You might think that an artist who paints sacred art does so out of a profound sense of faith, and in that you would be mostly correct. We have only to look at the many centuries of Christian artists who have expressed their faith in artistic beauty to know that this is true.
Fra Angelico (1395-1455), for example, would kneel down to pray before taking up his brush every morning, asking God to bless and multiply his works for the evangelization of souls. That holy Dominican friar is the patron saint of Christian Artists.
No Definite Relationship
But not every creator of religious art has the faith of Fra Angelico or of the centuries of holy iconographers who proceeded him. The Catholic philosopher, Etienne Gilson, put it this way:
A painter can be a deeply religious man, even a saint, but the number of painters indifferent to religion is very great. Italian masters of the Renaissance painted what they were asked to paint; some of them were pious men, others were notorious unbelievers or, at least, suspected of unbelief. At any rate one does not detect any definite relationship between artistic talent and religious faith. (The Arts of the Beautiful, 171-172.)
No definite relationship between artistic talent and faith. Interesting, right?
That’s the kind of perplexity I felt when I read about the Victorian artist, Edward Coley Burne-Jones (1833-1898) whom I consider to be the greatest angel artist since Fra Angelico. Here are just a few examples of his work.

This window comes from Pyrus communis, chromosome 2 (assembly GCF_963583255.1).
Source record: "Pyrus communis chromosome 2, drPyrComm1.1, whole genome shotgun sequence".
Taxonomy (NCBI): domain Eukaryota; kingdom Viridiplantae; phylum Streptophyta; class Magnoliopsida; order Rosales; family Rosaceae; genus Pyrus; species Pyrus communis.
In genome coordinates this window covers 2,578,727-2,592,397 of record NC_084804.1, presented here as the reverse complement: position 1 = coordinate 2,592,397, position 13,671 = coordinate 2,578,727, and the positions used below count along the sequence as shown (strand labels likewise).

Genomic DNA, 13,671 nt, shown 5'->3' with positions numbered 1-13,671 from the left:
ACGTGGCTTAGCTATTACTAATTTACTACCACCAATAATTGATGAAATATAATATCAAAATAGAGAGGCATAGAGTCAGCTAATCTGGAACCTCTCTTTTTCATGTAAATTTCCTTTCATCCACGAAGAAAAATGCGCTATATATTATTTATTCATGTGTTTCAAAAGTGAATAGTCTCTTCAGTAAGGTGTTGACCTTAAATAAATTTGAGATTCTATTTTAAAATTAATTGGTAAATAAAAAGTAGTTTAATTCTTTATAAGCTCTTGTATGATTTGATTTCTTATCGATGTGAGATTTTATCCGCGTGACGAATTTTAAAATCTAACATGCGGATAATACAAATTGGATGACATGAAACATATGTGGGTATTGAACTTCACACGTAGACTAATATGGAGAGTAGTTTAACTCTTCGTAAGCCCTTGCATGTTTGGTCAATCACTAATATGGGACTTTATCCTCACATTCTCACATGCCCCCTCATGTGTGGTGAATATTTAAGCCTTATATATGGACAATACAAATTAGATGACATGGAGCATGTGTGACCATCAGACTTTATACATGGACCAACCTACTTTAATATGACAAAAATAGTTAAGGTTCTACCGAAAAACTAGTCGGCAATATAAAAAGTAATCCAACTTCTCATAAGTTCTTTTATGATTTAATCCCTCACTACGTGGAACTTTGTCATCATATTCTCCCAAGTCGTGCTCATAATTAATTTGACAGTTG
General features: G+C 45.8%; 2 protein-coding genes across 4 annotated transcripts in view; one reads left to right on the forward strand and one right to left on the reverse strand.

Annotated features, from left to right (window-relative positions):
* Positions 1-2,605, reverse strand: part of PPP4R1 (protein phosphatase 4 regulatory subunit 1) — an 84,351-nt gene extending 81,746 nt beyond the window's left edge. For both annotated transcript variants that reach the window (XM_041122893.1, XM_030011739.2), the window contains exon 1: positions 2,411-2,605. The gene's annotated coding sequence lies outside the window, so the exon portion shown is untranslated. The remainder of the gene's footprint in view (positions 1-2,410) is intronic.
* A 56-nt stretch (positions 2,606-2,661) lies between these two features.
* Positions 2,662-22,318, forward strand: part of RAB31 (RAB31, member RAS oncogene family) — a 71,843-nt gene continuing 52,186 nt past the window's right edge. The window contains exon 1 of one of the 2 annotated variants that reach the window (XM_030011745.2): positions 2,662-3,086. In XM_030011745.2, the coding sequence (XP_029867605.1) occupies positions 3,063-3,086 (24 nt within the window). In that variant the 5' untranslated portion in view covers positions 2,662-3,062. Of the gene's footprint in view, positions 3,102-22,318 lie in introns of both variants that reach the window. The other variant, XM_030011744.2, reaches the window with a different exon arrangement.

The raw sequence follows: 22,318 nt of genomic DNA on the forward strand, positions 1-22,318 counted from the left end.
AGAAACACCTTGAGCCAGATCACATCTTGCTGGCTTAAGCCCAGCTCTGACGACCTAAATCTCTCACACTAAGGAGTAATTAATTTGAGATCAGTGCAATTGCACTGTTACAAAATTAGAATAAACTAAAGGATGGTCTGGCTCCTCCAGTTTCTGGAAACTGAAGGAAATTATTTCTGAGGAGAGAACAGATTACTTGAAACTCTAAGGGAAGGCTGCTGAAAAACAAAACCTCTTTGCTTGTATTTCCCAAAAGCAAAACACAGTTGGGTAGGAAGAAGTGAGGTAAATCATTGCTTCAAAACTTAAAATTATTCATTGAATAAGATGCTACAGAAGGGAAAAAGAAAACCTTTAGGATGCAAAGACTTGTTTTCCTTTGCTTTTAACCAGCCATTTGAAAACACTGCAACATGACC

A Lost Faith
Apparently, he had been raised in a Christian household but had lost his faith like so many of the so-called intellectuals and artists of his day. He was even known to scoff at organized religion when asked his opinion on the matter. Again, interesting, and quite sad.
Yet, as one writer explained, Burne-Jones retained his love for a kind of “Christmas carol Christianity” all his artistic life. The writer is a fellow Brit and commented rather nostalgically that “Christmas would not be Christmas without a Burne-Jones angel.”
Well there is that, but like so many people in our own watered down Christian society, he loved just the attractive parts of religion: Good Friday Christianity was not as appealing.
However, I pray for those Christians who don’t embrace the full truth of the faith and even for those who reject faith altogether. And that, I think, is one of the many reasons why we need angels.
Angels are sacred windows in their own ways, able to penetrate the souls of irreligious people with transcendent beauty. I truly believe they have a role in inspiring excellent religious art, no matter the motive of the artist. The patron saint of artists is named, Angel-ico, after all.